AN author is hoping that his latest supernatural crime novel leaves bookworms bewitched.

Chipping-based Barry Durham is set to launch his third book ‘Fell Creatures’ and is hoping to follow the success of his previous efforts.

The 66-year-old, who moved to the Ribble Valley in 1971, said that he was surprised when ‘The Demdike Legacy’, published in 2012, and ‘Familiar Territory’, which was released last year, started to sell across the world.

The new tale, which took Barry nine months to pen, revolves around the discovery of the body of a murdered trail runner in the tarn on Beacon Fell Country Park which causes problem because, according to the police pathologist, this is not the first time he has appeared on his autopsy slab.

The find also points to a possible resurgence of the illegal hare coursing and prompts a young Longridge witch to learn the ancient Lancashire craft of becoming a ‘werehare’ in a bid to nip it in the bud.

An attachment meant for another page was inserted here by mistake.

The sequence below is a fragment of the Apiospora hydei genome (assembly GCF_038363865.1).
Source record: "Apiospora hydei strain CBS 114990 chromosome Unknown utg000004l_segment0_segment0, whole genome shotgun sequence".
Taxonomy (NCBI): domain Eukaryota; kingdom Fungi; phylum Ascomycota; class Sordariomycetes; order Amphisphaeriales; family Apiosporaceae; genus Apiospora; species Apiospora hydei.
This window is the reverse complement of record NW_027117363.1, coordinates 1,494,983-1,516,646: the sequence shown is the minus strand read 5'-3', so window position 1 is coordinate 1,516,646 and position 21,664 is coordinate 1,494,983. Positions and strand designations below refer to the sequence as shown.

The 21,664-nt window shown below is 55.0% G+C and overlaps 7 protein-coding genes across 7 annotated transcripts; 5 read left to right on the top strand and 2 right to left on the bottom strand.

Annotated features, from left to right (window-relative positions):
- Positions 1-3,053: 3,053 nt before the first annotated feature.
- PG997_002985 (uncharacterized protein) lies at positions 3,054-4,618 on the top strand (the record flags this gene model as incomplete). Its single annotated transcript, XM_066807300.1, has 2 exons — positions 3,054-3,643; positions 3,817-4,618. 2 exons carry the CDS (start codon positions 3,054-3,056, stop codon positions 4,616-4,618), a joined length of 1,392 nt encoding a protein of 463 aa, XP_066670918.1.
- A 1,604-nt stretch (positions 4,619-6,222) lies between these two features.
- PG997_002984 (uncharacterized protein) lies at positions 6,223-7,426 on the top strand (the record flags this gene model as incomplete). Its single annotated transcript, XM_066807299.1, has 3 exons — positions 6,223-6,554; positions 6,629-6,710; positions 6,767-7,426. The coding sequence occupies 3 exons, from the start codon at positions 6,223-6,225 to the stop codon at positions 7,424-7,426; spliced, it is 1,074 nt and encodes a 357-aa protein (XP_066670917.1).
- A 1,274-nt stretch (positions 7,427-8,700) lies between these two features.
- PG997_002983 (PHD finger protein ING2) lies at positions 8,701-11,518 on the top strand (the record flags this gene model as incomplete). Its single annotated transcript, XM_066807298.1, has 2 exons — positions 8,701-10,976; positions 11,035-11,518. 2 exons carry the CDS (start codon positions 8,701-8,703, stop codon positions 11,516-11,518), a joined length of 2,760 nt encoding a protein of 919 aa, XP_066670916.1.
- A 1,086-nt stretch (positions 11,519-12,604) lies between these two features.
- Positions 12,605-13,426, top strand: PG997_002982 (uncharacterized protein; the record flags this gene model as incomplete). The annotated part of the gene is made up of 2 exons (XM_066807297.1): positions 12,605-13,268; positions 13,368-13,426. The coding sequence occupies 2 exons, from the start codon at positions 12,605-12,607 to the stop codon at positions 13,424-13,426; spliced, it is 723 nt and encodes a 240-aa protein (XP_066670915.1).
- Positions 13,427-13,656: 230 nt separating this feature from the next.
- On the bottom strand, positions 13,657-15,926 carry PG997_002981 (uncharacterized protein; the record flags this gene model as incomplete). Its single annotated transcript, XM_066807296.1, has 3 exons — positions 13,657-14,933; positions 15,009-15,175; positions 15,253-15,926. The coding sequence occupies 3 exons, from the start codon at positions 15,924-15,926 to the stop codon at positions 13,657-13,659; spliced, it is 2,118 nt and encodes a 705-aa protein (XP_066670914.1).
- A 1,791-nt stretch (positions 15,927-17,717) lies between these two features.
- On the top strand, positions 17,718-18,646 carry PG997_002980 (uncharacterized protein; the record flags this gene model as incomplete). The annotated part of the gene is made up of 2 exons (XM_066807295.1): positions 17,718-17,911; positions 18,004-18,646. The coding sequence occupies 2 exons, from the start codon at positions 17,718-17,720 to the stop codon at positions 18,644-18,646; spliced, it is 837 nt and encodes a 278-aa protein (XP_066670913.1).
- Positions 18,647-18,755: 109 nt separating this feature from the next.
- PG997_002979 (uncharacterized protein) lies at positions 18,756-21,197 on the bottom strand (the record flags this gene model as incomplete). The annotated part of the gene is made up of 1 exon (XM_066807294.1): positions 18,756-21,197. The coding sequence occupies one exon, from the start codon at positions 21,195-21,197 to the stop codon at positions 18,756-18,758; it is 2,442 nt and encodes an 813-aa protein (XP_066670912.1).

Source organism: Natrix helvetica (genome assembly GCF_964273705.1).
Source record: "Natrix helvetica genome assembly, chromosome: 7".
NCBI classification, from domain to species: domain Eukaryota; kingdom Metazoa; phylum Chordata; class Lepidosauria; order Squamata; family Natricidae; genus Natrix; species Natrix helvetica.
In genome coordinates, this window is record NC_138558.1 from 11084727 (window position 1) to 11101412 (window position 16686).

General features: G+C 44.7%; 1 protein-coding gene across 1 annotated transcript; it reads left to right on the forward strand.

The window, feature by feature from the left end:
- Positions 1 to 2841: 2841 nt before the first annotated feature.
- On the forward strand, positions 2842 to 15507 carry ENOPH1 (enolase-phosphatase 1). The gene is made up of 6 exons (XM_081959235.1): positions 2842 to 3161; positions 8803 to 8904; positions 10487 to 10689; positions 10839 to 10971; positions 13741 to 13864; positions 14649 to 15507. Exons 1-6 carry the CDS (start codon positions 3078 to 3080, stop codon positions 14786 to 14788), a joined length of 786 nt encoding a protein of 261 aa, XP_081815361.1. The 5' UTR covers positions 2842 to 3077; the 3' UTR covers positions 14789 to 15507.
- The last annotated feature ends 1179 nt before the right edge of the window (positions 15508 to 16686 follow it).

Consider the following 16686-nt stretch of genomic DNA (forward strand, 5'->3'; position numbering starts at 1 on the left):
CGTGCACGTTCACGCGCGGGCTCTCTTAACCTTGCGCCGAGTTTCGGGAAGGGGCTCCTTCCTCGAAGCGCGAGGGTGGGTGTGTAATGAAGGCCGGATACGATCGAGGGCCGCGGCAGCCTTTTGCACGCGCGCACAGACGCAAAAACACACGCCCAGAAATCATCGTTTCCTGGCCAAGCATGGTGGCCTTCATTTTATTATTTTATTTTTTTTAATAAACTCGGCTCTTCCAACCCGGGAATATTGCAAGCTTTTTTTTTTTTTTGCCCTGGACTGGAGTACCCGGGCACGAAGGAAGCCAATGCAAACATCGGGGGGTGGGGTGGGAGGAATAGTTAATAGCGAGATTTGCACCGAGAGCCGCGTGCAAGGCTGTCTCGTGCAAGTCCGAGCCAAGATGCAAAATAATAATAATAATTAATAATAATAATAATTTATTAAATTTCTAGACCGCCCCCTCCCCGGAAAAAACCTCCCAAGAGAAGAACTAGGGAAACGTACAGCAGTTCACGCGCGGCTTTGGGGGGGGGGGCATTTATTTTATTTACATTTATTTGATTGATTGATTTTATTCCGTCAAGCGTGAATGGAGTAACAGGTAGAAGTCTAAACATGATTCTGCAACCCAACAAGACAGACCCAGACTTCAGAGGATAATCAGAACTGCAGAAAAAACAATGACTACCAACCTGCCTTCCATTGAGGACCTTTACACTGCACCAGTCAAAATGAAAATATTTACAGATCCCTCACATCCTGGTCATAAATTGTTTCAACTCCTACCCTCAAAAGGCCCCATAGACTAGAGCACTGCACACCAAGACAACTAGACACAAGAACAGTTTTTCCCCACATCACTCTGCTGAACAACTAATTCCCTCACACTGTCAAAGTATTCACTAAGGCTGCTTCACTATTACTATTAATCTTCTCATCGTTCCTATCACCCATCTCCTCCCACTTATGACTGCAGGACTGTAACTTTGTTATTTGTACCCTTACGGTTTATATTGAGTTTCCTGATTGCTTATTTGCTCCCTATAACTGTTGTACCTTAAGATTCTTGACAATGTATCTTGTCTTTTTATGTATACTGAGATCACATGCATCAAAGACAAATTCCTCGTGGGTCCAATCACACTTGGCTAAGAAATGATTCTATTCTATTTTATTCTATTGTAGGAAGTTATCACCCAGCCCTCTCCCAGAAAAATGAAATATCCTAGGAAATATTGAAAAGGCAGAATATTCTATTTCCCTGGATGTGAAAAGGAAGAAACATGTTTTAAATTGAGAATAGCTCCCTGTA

The dad-of-two and granddad-of-four started writing more than a decade ago in his spare time and began to publish his efforts after he decided to retire as journalist and lecturer at UCLan.

Barry, who lives in Kirklands, said: “It’s hard to get recognition through being involved in self publishing.

“You have to do almost everything yourself and that drains resources.

“I was surprised at the level of interest in my first two books and I’m hoping for the same with this one.

“You never know what might happen because the author of ‘50 Shades of Grey’ started out in self publishing.

“Basing this book in my local area is important to me because it helps when you write about what you know.

“The area is so full of strange tales and legends and it provides lots of inspiration for me.

“It’s nice to have gained a following around the world and it’s a nice feeling when I get positive reviews for my work which I really enjoy.”

Although available to buy now on Amazon, an official book launch will be held at Brabin’s Shop and Gallery, Talbot Street, Chipping, on Sunday, August 3, from 1.30pm.